Besides, if you want to use that chair in the kitchen and you have three kids and a dog, shellac is just not the finish for you unless you have a lot of time for care and maintenance.
The general rule of thumb is that for 20th century furniture any properly done restoration will improve both the appearance and the current market value.

This 19th century Empire period sideboard, with no alterations except maintenance, still works nicely as a functioning part of a dining room.

Too often collectors get gun shy from all the advice they receive from so many "experts." After a period of trying to "do the right thing" by their older and antique furniture, they get tired of the aggravation and long for the ease of care associated with Formica® tables and brass and glass stands. That is not good for any of us in the antiques industry, whether we are buyers or sellers or both.

Don't over-complicate things

The same kind of attitude should hold sway in the area of repairs. If that Depression era chair is loose and needs to be re-glued, how long will you wait to find a craftsman who will take the time to repair it with hide glue so that it can be reversed at a later date?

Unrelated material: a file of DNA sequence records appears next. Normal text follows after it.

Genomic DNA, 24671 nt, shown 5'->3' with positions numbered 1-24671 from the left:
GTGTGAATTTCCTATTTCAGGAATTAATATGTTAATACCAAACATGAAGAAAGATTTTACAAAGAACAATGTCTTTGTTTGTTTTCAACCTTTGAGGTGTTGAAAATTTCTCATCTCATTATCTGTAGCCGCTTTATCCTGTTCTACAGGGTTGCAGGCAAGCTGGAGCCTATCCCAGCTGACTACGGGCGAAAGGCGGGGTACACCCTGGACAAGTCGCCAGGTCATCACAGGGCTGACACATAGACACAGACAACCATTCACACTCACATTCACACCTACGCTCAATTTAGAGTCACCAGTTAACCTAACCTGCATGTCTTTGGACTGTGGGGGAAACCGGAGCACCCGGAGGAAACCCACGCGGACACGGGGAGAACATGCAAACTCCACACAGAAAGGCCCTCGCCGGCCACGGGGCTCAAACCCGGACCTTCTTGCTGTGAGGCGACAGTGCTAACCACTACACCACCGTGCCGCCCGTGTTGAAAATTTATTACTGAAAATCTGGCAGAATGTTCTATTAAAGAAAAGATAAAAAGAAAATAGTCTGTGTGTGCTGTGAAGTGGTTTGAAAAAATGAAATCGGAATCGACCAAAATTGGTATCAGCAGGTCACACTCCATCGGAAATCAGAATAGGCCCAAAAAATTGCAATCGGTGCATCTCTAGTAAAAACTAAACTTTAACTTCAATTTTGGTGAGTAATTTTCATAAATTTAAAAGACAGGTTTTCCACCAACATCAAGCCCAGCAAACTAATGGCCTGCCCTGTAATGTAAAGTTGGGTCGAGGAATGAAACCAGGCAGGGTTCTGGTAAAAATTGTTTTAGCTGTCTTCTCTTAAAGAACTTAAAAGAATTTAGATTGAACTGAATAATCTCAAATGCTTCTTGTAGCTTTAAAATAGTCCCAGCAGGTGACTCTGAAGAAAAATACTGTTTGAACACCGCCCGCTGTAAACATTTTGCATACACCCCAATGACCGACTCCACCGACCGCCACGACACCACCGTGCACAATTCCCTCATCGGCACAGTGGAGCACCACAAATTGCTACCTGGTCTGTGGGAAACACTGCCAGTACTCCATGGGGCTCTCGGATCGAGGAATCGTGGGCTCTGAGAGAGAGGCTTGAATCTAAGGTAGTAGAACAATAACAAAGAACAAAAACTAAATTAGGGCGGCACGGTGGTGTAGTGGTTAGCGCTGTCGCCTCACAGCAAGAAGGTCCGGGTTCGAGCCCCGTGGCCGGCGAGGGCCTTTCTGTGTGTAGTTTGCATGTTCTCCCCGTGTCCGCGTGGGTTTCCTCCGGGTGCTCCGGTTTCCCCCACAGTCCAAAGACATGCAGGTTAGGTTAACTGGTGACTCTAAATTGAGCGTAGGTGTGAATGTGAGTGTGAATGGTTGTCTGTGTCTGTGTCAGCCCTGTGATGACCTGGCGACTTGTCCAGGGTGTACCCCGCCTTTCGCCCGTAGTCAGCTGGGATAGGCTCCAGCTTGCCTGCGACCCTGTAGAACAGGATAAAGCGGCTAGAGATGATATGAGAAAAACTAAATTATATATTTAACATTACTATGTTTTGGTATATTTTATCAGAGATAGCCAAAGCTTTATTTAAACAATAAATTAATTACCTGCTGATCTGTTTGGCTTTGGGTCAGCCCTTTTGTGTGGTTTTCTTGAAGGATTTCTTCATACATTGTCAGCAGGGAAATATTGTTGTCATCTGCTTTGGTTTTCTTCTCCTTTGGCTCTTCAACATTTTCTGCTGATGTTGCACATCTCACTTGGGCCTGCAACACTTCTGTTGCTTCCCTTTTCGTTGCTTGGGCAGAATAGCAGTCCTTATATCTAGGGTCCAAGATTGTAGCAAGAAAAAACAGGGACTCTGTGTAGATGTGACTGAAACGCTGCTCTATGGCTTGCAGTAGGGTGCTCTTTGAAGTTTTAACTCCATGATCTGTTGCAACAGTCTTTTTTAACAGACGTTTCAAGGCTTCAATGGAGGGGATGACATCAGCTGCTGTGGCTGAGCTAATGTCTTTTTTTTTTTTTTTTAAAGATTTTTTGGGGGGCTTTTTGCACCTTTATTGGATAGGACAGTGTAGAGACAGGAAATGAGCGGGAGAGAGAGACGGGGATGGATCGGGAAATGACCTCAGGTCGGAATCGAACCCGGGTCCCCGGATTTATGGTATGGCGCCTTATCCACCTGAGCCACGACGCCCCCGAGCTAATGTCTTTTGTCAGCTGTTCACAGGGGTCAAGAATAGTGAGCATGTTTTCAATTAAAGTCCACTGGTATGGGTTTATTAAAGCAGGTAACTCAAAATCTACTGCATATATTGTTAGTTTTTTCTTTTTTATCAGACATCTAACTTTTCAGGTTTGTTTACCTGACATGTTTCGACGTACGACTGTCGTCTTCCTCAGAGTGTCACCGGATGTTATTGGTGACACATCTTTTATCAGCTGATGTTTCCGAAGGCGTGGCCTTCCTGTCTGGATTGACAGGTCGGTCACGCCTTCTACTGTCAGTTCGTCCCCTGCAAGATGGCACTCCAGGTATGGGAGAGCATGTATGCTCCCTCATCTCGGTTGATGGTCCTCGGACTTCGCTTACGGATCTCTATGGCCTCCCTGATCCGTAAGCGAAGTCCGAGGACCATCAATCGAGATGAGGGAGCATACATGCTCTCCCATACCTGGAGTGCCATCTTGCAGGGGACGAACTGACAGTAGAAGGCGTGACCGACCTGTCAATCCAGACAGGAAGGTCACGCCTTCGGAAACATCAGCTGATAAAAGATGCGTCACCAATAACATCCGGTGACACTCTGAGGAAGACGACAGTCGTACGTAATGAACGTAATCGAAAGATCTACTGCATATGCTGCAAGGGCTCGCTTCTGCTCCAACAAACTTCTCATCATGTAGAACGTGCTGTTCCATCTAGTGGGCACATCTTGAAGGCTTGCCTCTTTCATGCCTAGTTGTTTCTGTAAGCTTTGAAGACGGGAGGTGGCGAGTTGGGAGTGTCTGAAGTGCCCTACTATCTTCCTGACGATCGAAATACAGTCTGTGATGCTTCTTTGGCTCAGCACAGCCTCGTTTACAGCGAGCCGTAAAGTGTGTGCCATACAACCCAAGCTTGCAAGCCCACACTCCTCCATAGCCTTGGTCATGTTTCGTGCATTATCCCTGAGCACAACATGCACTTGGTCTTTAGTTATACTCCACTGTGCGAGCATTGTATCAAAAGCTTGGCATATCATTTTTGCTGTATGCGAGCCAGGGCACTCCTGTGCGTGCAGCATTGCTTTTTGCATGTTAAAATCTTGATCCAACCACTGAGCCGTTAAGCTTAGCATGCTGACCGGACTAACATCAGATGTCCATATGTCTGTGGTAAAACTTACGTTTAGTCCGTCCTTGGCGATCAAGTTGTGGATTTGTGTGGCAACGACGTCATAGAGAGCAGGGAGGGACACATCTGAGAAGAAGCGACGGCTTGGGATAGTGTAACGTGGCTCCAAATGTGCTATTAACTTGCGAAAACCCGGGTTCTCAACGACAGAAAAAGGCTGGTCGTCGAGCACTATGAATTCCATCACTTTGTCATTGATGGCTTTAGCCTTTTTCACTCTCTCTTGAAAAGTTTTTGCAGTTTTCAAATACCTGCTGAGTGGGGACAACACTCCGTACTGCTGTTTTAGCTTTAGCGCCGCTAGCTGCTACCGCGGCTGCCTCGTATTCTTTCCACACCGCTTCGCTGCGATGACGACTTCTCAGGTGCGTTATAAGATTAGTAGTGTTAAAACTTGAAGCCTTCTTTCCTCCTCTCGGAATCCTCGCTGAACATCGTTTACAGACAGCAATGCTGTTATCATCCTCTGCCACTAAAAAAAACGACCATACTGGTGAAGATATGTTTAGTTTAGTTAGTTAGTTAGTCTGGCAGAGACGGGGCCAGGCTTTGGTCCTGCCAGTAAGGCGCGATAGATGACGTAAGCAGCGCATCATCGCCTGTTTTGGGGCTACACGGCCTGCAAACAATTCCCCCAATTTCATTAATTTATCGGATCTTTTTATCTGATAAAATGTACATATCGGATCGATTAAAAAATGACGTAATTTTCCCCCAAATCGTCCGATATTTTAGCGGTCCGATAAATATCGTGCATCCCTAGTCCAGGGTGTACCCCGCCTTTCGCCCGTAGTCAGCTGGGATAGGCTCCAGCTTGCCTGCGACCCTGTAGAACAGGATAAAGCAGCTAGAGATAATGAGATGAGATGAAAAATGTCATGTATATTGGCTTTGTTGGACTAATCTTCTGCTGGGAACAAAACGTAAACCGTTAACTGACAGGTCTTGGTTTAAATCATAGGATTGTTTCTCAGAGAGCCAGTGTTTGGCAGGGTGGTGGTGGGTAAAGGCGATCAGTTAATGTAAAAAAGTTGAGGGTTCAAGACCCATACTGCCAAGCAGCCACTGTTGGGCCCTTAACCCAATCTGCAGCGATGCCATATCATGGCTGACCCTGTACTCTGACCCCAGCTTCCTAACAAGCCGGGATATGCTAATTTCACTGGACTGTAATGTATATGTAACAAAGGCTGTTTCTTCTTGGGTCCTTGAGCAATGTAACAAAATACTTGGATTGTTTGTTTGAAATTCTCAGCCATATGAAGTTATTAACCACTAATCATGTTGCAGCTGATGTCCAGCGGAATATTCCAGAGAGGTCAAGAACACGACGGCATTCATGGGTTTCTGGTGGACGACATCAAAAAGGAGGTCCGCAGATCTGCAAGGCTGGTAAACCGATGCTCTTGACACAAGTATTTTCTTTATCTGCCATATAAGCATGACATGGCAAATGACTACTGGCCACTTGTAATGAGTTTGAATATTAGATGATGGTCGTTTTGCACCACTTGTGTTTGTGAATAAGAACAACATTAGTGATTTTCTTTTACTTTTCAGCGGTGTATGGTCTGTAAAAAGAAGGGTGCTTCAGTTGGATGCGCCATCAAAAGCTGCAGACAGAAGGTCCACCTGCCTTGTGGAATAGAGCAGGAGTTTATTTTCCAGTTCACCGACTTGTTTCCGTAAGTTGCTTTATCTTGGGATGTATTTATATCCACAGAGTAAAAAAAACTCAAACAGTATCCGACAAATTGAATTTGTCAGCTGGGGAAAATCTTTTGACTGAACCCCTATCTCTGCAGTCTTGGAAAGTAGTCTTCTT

Are you interested in reversing the fix? No. You are interested in getting it fixed and getting it back in use before it breaks apart and can't be fixed. And a Depression era chair probably wasn't assembled with hide glue anyway. Don't be shy about using modern glue and modern techniques to repair what amounts to a modern chair.

This 1920s era mahogany and birch Rococo RCA cabinet is a fine looking example of an early 20th century entertainment center.

If you take the approach that your older and antique furniture is there for your use and enjoyment and not solely there for the preservation of the past, you will be more inclined to use your "antiques" every day. You will enjoy them even more and will probably, in the long run, greatly prolong their useful life. Just make sure that you provide your treasures with care appropriate to the use such as regular cleaning and waxing, employing waterproof finishes on table tops and using modern upholstery materials and techniques to make your seating comfortable.
Use your antiques and take care of them and they will maintain their value in the process.

Visit Fred's newly redesigned website at www.furnituredetective.com.